UK - Only six UK asset managers disclose comprehensive and easily accessible shareholder voting records, according to the Local Authority Pension Fund Forum (LAPFF).

A study of 40 fund manager websites conducted by LAPFF and PIRC reveals the majority of UK fund managers still do not reveal any details of their shareholder voting records, despite increased pressure from pension fund trustees to do so.

Details of the Proxy Voting Disclosure report indicate Cooperative Insurance Services is regarded by LAPFF as the most open about its voting record because it provides full disclosure about all of its activities and details can found easily from its website home page. Insight and Standard Life come next - scoring top marks for accessibility and usefulness but dropping slightly on disclosure level - then BGI, F&C and Hermes.

Fidelity Jupiter and Royal London also scored within the top nine firms seen as disclosing "reasonably comprehensive data", while a total of 16 firms were found to reveal some information.

Companies were rated from 0 to 4 in each category for their level of disclosure, ease of access and usefulness of the information provided, achieving a maximum of 12 points for meeting all criteria.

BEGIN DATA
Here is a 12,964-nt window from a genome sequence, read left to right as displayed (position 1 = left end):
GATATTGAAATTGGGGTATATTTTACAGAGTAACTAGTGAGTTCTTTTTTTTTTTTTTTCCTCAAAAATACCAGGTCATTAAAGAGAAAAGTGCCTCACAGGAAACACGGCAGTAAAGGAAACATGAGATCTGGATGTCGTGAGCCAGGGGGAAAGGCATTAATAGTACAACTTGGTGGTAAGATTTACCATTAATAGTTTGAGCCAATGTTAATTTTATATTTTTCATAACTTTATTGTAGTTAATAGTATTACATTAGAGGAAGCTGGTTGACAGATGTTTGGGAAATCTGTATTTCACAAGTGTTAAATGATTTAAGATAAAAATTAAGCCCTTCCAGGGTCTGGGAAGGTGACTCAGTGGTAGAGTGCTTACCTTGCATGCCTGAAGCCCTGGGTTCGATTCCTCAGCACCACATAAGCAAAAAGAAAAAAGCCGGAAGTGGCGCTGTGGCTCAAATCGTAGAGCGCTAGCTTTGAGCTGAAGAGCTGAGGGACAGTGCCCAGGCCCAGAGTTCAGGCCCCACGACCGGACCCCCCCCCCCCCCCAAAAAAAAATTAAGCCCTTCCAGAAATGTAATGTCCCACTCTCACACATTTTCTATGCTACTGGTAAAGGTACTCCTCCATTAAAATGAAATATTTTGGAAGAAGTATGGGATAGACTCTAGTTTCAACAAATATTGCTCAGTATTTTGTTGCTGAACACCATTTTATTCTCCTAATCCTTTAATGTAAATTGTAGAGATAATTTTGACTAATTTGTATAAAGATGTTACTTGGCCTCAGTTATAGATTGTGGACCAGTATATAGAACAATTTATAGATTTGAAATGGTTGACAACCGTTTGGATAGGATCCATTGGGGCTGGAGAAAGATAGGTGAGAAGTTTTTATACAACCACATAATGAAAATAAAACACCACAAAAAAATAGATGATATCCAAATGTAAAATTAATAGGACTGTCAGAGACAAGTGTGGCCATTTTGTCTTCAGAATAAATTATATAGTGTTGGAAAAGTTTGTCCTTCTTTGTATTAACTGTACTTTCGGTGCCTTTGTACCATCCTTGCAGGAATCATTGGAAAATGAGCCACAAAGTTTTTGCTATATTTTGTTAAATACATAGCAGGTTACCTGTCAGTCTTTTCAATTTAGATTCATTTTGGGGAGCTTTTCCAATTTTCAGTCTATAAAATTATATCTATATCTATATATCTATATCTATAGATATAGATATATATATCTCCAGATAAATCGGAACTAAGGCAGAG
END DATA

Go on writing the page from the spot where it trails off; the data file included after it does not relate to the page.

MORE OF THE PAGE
However, the LAPFF says it is concerned companies are not doing more, noting, in particular, that data can be hard to locate on websites. The Forum claimed one company made the process so complicated it was easier to uncover voting records through a search engine than direct from the company's website.

"Publishing information once a quarter is not too onerous, as [firms] would usually give that information to clients and is therefore not really any more work," said PIRC's spokesman.

"While you can only compare nine managers with full records, a lot of them will not appear on beauty parades, and the issue is not how companies implement processes in practice as it is unlikely companies do not keep an audit trail," he added.

Only last week, the UK's investment industry trade body, the Investment Management Association (IMA), published figures suggesting 16 firms made details of how they vote public by putting them on their website.

The IMA has today responded to LAPFF's argument for improved fund manager disclosure by suggesting many companies are holding back from completing the necessary work on the prospect of UK government regulatory requirements on shareholder voting information.

"One of the problems is the government might use its powers to come up with regulations in this area, so some fund managers are waiting to see what the government comes out with," said Mona Patel, head of communications at the IMA.

"But voting shareholder disclosure is just one part of what many companies are doing in terms of engagement. We will reveal much more information about how they make their engagement public, for example, and how many reveal this is client agreements as well as whether engagement is integrated into an investment process and who take the decisions in controversial situations," she added.

Full details of the IMA's findings are expected to be revealed on Thursday, June 28.